Lava had a different marketing concept to introduce Antigone Rising to a nationwide audience. Along with getting them on the road with classic rock acts including Aerosmith and Joan Jett, Jason worked together with Starbucks Coffee and their music division Hear Music. The result is a CD of more acoustic tracks in a live setting called From The Ground Up that will be available in Starbucks Coffee outlets nationwide. That was a very smart move on Jason (Flom's) part, because it is very difficult to sell your CDs as an unknown band. It is especially difficult when you have your first CD in the stores under the letter A and there is nothing pointing people to it. The fact that we were going to be on display in Starbucks would attract a widespread demographic that no other place attracts. It was a great way to get our name out there so when our Lava record comes out we already have a larger fan base built who have the (Starbucks) CD and will be looking for the next one.
With the plugged debut on Lava forthcoming, Antigone Rising is on the road again to support the release of From The Ground Up. A hectic fall tour schedule launches with select opening slots for the Allman Brothers, and will continue with a longer stint opening for Rob Thomas, who had co-penned a song on the Hear Music debut. In spite of being a fairly new band, Antigone Rising fits in well with these classic rock icons, as their own music carries influences from mellower acts like Fleetwood Mac and the Eagles to those who have more bite like AC/DC. We've been playing with all these classic rock acts that have been around for years and their fans are loving our music. The crazy thing is the parents are liking it, but so are their kids. Classic rock is really the best music out there; so layered with the vocals, the harmonies, the riffs. I don't think the need or the want for that music ever went away. It was more of a case of the business taking over in the 80's and making music more about the bottom line and quick easy mindless hits. One of the main reasons for this band's burgeoning popularitygoes beyond their talent both in recordings and in the live presentation of their music. True, they have a major label backing them up now, but they retain the work ethic and loyalty to their fans that has always been present. This potent combination is perhaps the greatest underlying reason thatAntigone Rising's career is...well...rising. When you are on a label you have to toe the line. We are lucky that we are on a label who loves us for who we are and are behind us a thousand percent. No matter what, we will always be grass roots, we will always be reachable, and we will be real. After every show no matter how big the venue is, we go out and we interact with people. That's part of making it a real happening and a real event, and without the fans, what are we doing? We reach each other that way, and that is such an important part of any business, to be in touch with the people you are trying to reach.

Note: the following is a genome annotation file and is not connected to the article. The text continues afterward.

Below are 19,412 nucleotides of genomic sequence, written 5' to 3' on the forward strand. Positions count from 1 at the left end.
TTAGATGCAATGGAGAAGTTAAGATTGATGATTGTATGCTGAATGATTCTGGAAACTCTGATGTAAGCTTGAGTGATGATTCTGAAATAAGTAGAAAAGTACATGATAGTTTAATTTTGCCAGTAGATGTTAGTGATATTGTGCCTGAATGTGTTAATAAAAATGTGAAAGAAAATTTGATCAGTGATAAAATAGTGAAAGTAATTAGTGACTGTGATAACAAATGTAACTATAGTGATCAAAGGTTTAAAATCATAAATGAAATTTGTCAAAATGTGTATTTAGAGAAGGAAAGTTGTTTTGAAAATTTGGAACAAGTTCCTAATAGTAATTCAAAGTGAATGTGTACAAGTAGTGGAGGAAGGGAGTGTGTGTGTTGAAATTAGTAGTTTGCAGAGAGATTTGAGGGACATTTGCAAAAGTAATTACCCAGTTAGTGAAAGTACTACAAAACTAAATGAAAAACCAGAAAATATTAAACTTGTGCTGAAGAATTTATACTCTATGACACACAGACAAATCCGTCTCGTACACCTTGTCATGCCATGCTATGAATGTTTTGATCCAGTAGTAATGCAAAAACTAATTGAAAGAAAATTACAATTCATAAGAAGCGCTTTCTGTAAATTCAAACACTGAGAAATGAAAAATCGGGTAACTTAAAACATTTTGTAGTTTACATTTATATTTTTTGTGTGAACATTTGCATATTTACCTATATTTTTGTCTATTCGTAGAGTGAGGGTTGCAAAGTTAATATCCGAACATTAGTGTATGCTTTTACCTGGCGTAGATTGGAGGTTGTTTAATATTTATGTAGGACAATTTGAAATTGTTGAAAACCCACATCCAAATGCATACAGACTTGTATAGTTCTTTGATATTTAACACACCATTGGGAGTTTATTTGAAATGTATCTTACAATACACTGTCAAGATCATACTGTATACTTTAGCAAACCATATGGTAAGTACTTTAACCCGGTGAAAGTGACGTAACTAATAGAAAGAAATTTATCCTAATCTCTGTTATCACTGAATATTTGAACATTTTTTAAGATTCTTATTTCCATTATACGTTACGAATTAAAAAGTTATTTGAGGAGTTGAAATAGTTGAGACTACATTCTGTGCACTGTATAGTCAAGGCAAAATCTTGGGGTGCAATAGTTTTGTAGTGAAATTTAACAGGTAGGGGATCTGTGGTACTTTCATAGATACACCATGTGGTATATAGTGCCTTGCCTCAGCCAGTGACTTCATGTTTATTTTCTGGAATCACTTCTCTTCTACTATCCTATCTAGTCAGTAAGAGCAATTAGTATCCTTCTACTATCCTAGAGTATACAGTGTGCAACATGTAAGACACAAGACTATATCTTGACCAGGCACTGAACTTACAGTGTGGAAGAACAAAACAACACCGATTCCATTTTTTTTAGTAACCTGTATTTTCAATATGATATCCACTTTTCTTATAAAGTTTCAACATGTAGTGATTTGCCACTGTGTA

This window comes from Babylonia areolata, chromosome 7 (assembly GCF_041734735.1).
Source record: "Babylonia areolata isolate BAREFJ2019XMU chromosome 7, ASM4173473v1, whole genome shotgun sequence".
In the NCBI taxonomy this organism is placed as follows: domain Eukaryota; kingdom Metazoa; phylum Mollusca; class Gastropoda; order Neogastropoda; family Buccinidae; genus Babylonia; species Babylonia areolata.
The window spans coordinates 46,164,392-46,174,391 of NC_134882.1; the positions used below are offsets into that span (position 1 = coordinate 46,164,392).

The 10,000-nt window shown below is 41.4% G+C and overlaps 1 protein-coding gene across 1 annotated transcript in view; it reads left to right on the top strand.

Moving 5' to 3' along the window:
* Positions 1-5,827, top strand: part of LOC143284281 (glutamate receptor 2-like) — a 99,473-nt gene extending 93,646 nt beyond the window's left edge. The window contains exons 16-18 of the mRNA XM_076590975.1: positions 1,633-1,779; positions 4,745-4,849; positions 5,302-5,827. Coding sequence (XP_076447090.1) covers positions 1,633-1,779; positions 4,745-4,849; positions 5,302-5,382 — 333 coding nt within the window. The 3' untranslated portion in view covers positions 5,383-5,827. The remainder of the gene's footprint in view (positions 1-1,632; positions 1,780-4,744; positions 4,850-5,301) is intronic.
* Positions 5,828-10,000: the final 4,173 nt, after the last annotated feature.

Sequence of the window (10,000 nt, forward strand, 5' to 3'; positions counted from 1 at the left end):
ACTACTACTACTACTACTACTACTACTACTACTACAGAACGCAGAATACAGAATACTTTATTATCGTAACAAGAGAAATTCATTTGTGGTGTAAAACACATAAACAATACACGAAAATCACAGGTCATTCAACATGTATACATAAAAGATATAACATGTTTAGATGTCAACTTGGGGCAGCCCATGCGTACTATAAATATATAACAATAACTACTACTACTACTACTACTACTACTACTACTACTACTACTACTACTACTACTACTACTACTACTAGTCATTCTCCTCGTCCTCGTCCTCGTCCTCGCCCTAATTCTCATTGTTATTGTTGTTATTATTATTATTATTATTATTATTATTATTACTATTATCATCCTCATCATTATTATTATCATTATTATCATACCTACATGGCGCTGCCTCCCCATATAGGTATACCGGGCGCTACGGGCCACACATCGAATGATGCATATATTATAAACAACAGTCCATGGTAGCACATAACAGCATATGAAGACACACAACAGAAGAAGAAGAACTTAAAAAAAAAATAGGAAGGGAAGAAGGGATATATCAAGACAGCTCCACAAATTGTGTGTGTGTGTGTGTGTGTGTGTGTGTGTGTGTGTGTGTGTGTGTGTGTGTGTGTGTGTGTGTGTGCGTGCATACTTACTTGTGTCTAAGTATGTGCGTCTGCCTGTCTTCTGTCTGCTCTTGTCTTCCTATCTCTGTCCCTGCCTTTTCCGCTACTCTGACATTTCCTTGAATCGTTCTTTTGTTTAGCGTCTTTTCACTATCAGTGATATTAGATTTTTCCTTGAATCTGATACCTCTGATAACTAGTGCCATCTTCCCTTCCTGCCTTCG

Cathy Henderson's advice for musicians You have to be clear on who you are and what your music is all about and what your goals are and who your audience is. Do it for you and the rest will come if you are ready. Don't ever lose the essence of who you are. You have to let go of certain aspects of the business as you get bigger and let people take over some things, but you still have to stick your face in there every once in awhile to keep up with what is happening. The only way you are going to do it is you have to be it, you have to be a full-time musician. That is really not easy, society does not court to that, so that is the hardest thing. Once you do it, it sort of flips around, but you have to stick it out.